For the past 7 years Merck ($MRK) has maintained a star rating by its program for Bridion (sugammadex), remaining convinced of its big market potential and staying upbeat after three consecutive rejections at the hands of the FDA. But regulators finally relented today, giving the pharma giant a green light on its fourth try for the drug, which is used to reverse the effects of adult anesthetics.
Bridion is now OK'd for use to reverse the effects of neuromuscular blockade triggered by rocuronium bromide and vecuronium bromide, neuromuscular blocking drugs used to freeze vocal cords and muscles during surgery.
"Bridion provides a new treatment option that may help patients recover sooner from medications used for intubation or ventilation during surgery," said Dr. Sharon Hertz, director of the Division of Anesthesia, Analgesia and Addiction Products in the FDA's Center for Drug Evaluation and Research. "This drug enables medical personnel to reverse the effects of neuromuscular blocking drugs and restore spontaneous breathing after surgery."
The drug has been plagued by questions about potential side effects that stretches back to when Schering-Plough was developing the drug. Regulators have fretted about infrequent instances of anaphylaxis, a severe and potentially lethal allergic reaction. Doctors were also warned to monitor for a slowing heart action that could spur cardiac arrest. Those safety concerns spurred demands for new studies as well as regular regulatory delays.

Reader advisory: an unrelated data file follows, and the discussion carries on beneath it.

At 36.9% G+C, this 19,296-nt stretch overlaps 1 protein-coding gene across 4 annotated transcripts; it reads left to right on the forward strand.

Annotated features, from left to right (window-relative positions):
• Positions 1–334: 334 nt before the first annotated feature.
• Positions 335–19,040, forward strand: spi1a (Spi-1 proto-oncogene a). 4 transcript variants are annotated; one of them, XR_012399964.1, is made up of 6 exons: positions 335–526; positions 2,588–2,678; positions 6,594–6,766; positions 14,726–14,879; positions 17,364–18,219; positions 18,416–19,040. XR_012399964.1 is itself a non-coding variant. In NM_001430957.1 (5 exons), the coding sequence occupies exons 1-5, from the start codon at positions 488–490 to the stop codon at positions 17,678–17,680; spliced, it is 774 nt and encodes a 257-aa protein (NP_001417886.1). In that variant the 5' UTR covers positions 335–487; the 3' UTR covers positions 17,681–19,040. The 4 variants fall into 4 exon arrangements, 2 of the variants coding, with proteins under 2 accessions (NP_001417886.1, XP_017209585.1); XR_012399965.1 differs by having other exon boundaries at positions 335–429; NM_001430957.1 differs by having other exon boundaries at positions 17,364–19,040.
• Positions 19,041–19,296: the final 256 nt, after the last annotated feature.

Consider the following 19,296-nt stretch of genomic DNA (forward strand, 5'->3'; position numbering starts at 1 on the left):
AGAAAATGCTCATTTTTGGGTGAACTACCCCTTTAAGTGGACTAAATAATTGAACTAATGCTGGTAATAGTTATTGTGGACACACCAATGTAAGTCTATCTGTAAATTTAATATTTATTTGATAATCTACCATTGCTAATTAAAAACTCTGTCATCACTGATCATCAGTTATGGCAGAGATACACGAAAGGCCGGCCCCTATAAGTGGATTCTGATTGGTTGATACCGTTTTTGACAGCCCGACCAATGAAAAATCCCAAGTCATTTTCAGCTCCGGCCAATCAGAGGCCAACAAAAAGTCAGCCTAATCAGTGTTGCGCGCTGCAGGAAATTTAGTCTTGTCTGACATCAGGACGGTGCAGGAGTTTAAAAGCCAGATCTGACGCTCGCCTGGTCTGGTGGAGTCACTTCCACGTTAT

The long, lingering uncertainty over sugammadex helped create a crisis atmosphere at Merck a couple of years ago. The inability of Merck to successfully land major new approvals led to a switch at the top in R&D, with Roger Perlmutter coming in to execute a major revamp and cut costs. Since then Merck has enjoyed a big win with the approval of the landmark checkpoint inhibitor Keytruda. But just this morning the pharma giant was hit with a fresh setback after FDA experts shot down its move to gain approvals to use Vytorin and Zetia for preventing heart attacks and stroke.
Bridion is already in use in dozens of countries around the world, and some analysts believe that a U.S. approval could pump up peak sales past the $700 million mark. Others aren't so ambitious.
"We estimate that there are approximately 30M general surgeries performed in the US where neostigimine is applicable, with approximately 5M units being used each year," notes Barclays' Geoff Meacham. "Given its likely premium pricing, we assume Bridion will primarily be used for rescue situations with some limited use in general NMB reversal. We model $20M in 2016 US sales vs. consensus of $47M, but see higher peak sales of $275M in 2020 compared to the Street's $210M. "
- here's the release